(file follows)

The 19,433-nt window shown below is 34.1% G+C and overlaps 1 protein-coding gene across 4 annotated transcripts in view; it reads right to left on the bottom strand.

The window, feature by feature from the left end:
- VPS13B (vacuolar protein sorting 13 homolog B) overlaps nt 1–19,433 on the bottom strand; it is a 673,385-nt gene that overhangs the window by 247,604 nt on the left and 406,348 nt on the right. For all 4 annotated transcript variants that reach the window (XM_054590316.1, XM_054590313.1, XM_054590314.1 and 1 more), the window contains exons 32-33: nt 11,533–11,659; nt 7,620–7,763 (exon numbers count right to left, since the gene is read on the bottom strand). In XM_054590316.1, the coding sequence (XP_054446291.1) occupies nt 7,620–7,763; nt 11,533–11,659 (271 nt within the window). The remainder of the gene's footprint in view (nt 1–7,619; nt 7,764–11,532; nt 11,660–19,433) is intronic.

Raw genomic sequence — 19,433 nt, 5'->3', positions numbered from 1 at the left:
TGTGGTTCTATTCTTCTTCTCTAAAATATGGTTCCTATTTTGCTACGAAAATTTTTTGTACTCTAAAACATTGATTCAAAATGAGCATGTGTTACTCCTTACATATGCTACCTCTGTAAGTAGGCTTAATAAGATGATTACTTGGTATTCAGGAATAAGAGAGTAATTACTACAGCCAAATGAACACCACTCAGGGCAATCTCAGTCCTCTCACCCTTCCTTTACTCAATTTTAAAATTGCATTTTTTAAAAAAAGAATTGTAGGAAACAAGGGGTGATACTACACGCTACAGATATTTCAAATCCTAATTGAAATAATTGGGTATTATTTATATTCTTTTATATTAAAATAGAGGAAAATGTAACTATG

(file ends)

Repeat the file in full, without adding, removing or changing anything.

The 19,433-nt window shown below is 34.1% G+C and overlaps 1 protein-coding gene across 4 annotated transcripts in view; it reads right to left on the bottom strand.

The window, feature by feature from the left end:
- VPS13B (vacuolar protein sorting 13 homolog B) overlaps nt 1–19,433 on the bottom strand; it is a 673,385-nt gene that overhangs the window by 247,604 nt on the left and 406,348 nt on the right. For all 4 annotated transcript variants that reach the window (XM_054590316.1, XM_054590313.1, XM_054590314.1 and 1 more), the window contains exons 32-33: nt 11,533–11,659; nt 7,620–7,763 (exon numbers count right to left, since the gene is read on the bottom strand). In XM_054590316.1, the coding sequence (XP_054446291.1) occupies nt 7,620–7,763; nt 11,533–11,659 (271 nt within the window). The remainder of the gene's footprint in view (nt 1–7,619; nt 7,764–11,532; nt 11,660–19,433) is intronic.

Raw genomic sequence — 19,433 nt, 5'->3', positions numbered from 1 at the left:
TGTGGTTCTATTCTTCTTCTCTAAAATATGGTTCCTATTTTGCTACGAAAATTTTTTGTACTCTAAAACATTGATTCAAAATGAGCATGTGTTACTCCTTACATATGCTACCTCTGTAAGTAGGCTTAATAAGATGATTACTTGGTATTCAGGAATAAGAGAGTAATTACTACAGCCAAATGAACACCACTCAGGGCAATCTCAGTCCTCTCACCCTTCCTTTACTCAATTTTAAAATTGCATTTTTTAAAAAAAGAATTGTAGGAAACAAGGGGTGATACTACACGCTACAGATATTTCAAATCCTAATTGAAATAATTGGGTATTATTTATATTCTTTTATATTAAAATAGAGGAAAATGTAACTATG